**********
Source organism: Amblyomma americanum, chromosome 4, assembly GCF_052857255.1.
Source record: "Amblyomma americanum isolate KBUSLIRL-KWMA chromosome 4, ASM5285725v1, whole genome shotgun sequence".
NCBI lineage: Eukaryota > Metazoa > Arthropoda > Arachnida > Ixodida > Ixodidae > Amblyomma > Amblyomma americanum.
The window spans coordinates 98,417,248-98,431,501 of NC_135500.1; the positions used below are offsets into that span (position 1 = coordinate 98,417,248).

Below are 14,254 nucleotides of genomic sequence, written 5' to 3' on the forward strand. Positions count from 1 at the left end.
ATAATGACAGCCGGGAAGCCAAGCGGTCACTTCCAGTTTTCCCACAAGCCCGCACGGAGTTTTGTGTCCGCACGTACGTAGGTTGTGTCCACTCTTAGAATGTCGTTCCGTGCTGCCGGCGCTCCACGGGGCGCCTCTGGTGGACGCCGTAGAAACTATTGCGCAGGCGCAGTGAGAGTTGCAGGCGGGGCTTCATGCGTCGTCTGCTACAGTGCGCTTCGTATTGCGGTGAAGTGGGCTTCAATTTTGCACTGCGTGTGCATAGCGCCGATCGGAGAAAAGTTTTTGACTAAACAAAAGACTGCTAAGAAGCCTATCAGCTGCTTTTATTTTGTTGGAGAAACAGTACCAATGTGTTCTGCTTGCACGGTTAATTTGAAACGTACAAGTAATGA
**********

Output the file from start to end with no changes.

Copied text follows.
Source organism: Amblyomma americanum, chromosome 4, assembly GCF_052857255.1.
Source record: "Amblyomma americanum isolate KBUSLIRL-KWMA chromosome 4, ASM5285725v1, whole genome shotgun sequence".
NCBI lineage: Eukaryota > Metazoa > Arthropoda > Arachnida > Ixodida > Ixodidae > Amblyomma > Amblyomma americanum.
The window spans coordinates 98,417,248-98,431,501 of NC_135500.1; the positions used below are offsets into that span (position 1 = coordinate 98,417,248).

Below are 14,254 nucleotides of genomic sequence, written 5' to 3' on the forward strand. Positions count from 1 at the left end.
ATAATGACAGCCGGGAAGCCAAGCGGTCACTTCCAGTTTTCCCACAAGCCCGCACGGAGTTTTGTGTCCGCACGTACGTAGGTTGTGTCCACTCTTAGAATGTCGTTCCGTGCTGCCGGCGCTCCACGGGGCGCCTCTGGTGGACGCCGTAGAAACTATTGCGCAGGCGCAGTGAGAGTTGCAGGCGGGGCTTCATGCGTCGTCTGCTACAGTGCGCTTCGTATTGCGGTGAAGTGGGCTTCAATTTTGCACTGCGTGTGCATAGCGCCGATCGGAGAAAAGTTTTTGACTAAACAAAAGACTGCTAAGAAGCCTATCAGCTGCTTTTATTTTGTTGGAGAAACAGTACCAATGTGTTCTGCTTGCACGGTTAATTTGAAACGTACAAGTAATGA